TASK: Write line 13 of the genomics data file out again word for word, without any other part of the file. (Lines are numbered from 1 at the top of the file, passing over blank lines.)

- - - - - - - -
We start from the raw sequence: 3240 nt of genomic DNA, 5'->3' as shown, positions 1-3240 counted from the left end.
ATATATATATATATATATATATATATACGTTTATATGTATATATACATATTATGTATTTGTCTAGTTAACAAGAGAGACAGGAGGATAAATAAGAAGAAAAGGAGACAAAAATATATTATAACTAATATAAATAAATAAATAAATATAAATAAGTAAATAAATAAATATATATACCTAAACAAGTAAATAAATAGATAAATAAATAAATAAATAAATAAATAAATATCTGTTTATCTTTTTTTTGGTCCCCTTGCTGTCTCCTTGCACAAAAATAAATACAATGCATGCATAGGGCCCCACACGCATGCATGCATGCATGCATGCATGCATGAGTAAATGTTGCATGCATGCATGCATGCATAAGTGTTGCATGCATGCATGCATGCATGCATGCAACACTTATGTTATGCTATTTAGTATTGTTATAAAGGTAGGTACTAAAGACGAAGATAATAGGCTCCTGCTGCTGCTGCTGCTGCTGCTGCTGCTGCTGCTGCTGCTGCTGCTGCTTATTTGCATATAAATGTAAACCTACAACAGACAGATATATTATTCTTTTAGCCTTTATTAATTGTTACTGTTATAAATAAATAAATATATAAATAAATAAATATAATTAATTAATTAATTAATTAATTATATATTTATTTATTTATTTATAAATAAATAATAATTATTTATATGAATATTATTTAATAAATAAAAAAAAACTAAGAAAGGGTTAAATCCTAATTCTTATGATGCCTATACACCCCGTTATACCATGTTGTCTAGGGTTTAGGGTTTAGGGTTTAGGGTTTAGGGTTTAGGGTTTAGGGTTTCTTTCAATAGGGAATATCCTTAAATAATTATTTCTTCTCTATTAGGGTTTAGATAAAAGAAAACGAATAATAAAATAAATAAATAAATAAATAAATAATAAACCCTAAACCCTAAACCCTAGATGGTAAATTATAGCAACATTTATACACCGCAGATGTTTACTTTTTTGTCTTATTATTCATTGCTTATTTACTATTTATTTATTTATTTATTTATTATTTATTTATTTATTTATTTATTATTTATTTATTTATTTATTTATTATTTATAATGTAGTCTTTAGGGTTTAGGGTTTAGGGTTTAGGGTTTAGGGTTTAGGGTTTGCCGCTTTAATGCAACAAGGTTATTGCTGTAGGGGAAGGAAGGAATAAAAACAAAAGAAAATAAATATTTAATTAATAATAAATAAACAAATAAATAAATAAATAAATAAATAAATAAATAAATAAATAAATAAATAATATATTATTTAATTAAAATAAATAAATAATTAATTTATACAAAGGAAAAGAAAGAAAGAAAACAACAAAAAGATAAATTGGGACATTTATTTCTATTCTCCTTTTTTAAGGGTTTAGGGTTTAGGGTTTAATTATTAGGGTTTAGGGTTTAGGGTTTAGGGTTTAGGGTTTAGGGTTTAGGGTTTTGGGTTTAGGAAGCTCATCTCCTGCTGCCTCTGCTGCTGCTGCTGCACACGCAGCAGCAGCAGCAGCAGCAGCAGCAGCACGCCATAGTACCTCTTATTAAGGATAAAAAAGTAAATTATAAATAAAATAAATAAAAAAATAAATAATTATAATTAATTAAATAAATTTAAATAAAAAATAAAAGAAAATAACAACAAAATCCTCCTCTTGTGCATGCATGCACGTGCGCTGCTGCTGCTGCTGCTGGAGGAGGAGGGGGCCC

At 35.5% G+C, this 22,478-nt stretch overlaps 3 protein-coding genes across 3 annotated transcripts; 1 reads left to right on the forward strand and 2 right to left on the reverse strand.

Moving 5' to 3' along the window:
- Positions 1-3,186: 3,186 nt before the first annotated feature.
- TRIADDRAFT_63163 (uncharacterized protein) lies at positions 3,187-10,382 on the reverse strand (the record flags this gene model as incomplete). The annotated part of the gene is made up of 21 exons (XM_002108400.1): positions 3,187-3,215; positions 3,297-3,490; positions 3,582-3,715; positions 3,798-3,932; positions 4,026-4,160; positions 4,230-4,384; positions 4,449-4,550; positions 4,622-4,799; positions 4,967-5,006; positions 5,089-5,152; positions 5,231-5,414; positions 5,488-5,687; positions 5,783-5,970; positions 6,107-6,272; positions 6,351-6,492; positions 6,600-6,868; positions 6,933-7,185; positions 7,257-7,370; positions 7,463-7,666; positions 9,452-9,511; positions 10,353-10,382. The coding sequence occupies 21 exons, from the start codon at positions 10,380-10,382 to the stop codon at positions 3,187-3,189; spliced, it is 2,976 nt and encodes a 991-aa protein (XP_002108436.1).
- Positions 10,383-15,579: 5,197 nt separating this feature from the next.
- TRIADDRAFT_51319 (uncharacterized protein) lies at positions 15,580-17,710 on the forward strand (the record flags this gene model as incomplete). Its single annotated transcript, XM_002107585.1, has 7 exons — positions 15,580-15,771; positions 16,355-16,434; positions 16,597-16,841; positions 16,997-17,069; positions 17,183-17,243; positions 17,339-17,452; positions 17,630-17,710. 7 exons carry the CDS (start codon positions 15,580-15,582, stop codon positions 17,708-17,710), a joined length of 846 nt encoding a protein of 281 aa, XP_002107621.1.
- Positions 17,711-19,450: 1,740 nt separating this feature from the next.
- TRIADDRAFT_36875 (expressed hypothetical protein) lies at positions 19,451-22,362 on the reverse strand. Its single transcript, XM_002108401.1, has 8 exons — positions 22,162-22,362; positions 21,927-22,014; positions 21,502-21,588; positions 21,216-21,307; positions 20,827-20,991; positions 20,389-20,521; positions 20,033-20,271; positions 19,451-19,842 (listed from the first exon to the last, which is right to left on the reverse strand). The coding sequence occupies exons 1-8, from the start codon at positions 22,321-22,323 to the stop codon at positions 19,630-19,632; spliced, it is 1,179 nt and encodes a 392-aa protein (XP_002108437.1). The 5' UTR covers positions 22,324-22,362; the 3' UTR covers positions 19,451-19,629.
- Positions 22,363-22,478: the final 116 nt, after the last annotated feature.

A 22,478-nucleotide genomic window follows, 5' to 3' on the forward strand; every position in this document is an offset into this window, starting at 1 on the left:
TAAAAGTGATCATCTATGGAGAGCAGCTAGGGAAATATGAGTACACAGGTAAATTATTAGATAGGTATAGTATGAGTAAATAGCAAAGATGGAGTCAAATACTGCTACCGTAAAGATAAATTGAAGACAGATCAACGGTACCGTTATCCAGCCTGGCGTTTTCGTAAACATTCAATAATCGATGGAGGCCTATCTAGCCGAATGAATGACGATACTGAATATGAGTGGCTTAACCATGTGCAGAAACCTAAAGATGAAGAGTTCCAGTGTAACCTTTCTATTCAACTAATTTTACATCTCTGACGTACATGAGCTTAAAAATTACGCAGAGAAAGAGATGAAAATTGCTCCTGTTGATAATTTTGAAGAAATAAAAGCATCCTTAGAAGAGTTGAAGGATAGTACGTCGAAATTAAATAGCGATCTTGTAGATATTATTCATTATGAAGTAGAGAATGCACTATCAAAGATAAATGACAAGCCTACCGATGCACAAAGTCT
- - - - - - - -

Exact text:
TAAAAGTGATCATCTATGGAGAGCAGCTAGGGAAATATGAGTACACAGGTAAATTATTAGATAGGTATAGTATGAGTAAATAGCAAAGATGGAGTCAAATACTGCTACCGTAAAGATAAATTGAAGACAGATCAACGGTACCGTTATCCAGCCTGGCGTTTTCGTAAACATTCAATAATCGATGGAGGCCTATCTAGCCGAATGAATGACGATACTGAATATGAGTGGCTTAACCATGTGCAGAAACCTAAAGATGAAGAGTTCCAGTGTAACCTTTCTATTCAACTAATTTTACATCTCTGACGTACATGAGCTTAAAAATTACGCAGAGAAAGAGATGAAAATTGCTCCTGTTGATAATTTTGAAGAAATAAAAGCATCCTTAGAAGAGTTGAAGGATAGTACGTCGAAATTAAATAGCGATCTTGTAGATATTATTCATTATGAAGTAGAGAATGCACTATCAAAGATAAATGACAAGCCTACCGATGCACAAAGTCT